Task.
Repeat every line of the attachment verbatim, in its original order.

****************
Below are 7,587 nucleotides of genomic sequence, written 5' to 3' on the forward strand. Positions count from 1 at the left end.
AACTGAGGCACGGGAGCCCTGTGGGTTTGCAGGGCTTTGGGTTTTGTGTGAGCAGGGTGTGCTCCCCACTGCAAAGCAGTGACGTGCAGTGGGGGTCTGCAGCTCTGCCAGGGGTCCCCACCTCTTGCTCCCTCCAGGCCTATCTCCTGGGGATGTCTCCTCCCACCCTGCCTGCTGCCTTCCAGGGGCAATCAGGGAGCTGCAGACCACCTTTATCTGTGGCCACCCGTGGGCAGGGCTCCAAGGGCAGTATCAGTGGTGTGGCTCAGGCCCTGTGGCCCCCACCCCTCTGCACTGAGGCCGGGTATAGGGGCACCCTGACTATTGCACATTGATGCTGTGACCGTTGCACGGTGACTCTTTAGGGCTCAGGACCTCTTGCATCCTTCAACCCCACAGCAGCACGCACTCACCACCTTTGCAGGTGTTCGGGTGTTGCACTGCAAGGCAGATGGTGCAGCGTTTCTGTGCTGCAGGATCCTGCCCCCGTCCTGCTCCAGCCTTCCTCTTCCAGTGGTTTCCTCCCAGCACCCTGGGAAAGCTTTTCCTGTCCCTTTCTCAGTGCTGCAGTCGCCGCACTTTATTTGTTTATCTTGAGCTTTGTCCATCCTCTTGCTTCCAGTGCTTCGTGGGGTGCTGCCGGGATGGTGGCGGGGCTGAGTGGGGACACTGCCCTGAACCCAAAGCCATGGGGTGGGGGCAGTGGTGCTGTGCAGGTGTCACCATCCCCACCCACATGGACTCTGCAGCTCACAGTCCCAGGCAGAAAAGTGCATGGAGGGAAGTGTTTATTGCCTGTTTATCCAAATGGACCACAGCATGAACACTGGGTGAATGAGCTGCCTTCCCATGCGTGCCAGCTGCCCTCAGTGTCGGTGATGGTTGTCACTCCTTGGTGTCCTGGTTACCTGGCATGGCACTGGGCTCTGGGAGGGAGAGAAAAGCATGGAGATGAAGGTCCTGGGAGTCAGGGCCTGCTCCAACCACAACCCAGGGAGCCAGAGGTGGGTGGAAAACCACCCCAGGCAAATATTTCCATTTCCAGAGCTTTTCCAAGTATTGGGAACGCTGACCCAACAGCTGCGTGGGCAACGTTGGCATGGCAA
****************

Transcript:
Below are 7,587 nucleotides of genomic sequence, written 5' to 3' on the forward strand. Positions count from 1 at the left end.
AACTGAGGCACGGGAGCCCTGTGGGTTTGCAGGGCTTTGGGTTTTGTGTGAGCAGGGTGTGCTCCCCACTGCAAAGCAGTGACGTGCAGTGGGGGTCTGCAGCTCTGCCAGGGGTCCCCACCTCTTGCTCCCTCCAGGCCTATCTCCTGGGGATGTCTCCTCCCACCCTGCCTGCTGCCTTCCAGGGGCAATCAGGGAGCTGCAGACCACCTTTATCTGTGGCCACCCGTGGGCAGGGCTCCAAGGGCAGTATCAGTGGTGTGGCTCAGGCCCTGTGGCCCCCACCCCTCTGCACTGAGGCCGGGTATAGGGGCACCCTGACTATTGCACATTGATGCTGTGACCGTTGCACGGTGACTCTTTAGGGCTCAGGACCTCTTGCATCCTTCAACCCCACAGCAGCACGCACTCACCACCTTTGCAGGTGTTCGGGTGTTGCACTGCAAGGCAGATGGTGCAGCGTTTCTGTGCTGCAGGATCCTGCCCCCGTCCTGCTCCAGCCTTCCTCTTCCAGTGGTTTCCTCCCAGCACCCTGGGAAAGCTTTTCCTGTCCCTTTCTCAGTGCTGCAGTCGCCGCACTTTATTTGTTTATCTTGAGCTTTGTCCATCCTCTTGCTTCCAGTGCTTCGTGGGGTGCTGCCGGGATGGTGGCGGGGCTGAGTGGGGACACTGCCCTGAACCCAAAGCCATGGGGTGGGGGCAGTGGTGCTGTGCAGGTGTCACCATCCCCACCCACATGGACTCTGCAGCTCACAGTCCCAGGCAGAAAAGTGCATGGAGGGAAGTGTTTATTGCCTGTTTATCCAAATGGACCACAGCATGAACACTGGGTGAATGAGCTGCCTTCCCATGCGTGCCAGCTGCCCTCAGTGTCGGTGATGGTTGTCACTCCTTGGTGTCCTGGTTACCTGGCATGGCACTGGGCTCTGGGAGGGAGAGAAAAGCATGGAGATGAAGGTCCTGGGAGTCAGGGCCTGCTCCAACCACAACCCAGGGAGCCAGAGGTGGGTGGAAAACCACCCCAGGCAAATATTTCCATTTCCAGAGCTTTTCCAAGTATTGGGAACGCTGACCCAACAGCTGCGTGGGCAACGTTGGCATGGCAA